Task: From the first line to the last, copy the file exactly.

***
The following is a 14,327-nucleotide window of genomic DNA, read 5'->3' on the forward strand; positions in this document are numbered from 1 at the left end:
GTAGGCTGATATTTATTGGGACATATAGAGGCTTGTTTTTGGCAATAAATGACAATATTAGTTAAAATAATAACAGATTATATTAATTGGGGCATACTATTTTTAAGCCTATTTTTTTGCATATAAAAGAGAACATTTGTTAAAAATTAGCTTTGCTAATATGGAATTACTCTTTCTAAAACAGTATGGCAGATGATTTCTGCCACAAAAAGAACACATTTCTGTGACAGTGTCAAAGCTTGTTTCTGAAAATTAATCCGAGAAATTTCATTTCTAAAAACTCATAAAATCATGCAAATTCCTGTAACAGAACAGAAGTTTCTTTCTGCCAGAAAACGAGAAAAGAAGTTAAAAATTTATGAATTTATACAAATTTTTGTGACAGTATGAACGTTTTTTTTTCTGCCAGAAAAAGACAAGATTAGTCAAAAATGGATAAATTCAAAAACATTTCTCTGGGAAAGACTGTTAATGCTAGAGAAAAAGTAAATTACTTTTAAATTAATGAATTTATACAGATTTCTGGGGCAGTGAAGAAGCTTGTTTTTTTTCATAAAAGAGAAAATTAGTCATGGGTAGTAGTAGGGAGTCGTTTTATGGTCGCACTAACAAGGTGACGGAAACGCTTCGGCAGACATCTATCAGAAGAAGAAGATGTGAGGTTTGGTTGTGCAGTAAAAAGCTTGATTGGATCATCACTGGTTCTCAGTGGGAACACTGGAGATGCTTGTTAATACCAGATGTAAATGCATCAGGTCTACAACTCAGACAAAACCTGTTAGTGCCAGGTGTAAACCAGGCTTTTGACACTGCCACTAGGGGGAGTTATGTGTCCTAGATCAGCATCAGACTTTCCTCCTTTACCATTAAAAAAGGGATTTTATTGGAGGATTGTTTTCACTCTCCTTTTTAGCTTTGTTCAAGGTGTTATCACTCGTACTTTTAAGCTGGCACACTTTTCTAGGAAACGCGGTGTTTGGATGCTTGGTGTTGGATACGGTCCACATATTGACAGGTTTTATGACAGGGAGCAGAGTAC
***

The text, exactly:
The following is a 14,327-nucleotide window of genomic DNA, read 5'->3' on the forward strand; positions in this document are numbered from 1 at the left end:
GTAGGCTGATATTTATTGGGACATATAGAGGCTTGTTTTTGGCAATAAATGACAATATTAGTTAAAATAATAACAGATTATATTAATTGGGGCATACTATTTTTAAGCCTATTTTTTTGCATATAAAAGAGAACATTTGTTAAAAATTAGCTTTGCTAATATGGAATTACTCTTTCTAAAACAGTATGGCAGATGATTTCTGCCACAAAAAGAACACATTTCTGTGACAGTGTCAAAGCTTGTTTCTGAAAATTAATCCGAGAAATTTCATTTCTAAAAACTCATAAAATCATGCAAATTCCTGTAACAGAACAGAAGTTTCTTTCTGCCAGAAAACGAGAAAAGAAGTTAAAAATTTATGAATTTATACAAATTTTTGTGACAGTATGAACGTTTTTTTTTCTGCCAGAAAAAGACAAGATTAGTCAAAAATGGATAAATTCAAAAACATTTCTCTGGGAAAGACTGTTAATGCTAGAGAAAAAGTAAATTACTTTTAAATTAATGAATTTATACAGATTTCTGGGGCAGTGAAGAAGCTTGTTTTTTTTCATAAAAGAGAAAATTAGTCATGGGTAGTAGTAGGGAGTCGTTTTATGGTCGCACTAACAAGGTGACGGAAACGCTTCGGCAGACATCTATCAGAAGAAGAAGATGTGAGGTTTGGTTGTGCAGTAAAAAGCTTGATTGGATCATCACTGGTTCTCAGTGGGAACACTGGAGATGCTTGTTAATACCAGATGTAAATGCATCAGGTCTACAACTCAGACAAAACCTGTTAGTGCCAGGTGTAAACCAGGCTTTTGACACTGCCACTAGGGGGAGTTATGTGTCCTAGATCAGCATCAGACTTTCCTCCTTTACCATTAAAAAAGGGATTTTATTGGAGGATTGTTTTCACTCTCCTTTTTAGCTTTGTTCAAGGTGTTATCACTCGTACTTTTAAGCTGGCACACTTTTCTAGGAAACGCGGTGTTTGGATGCTTGGTGTTGGATACGGTCCACATATTGACAGGTTTTATGACAGGGAGCAGAGTAC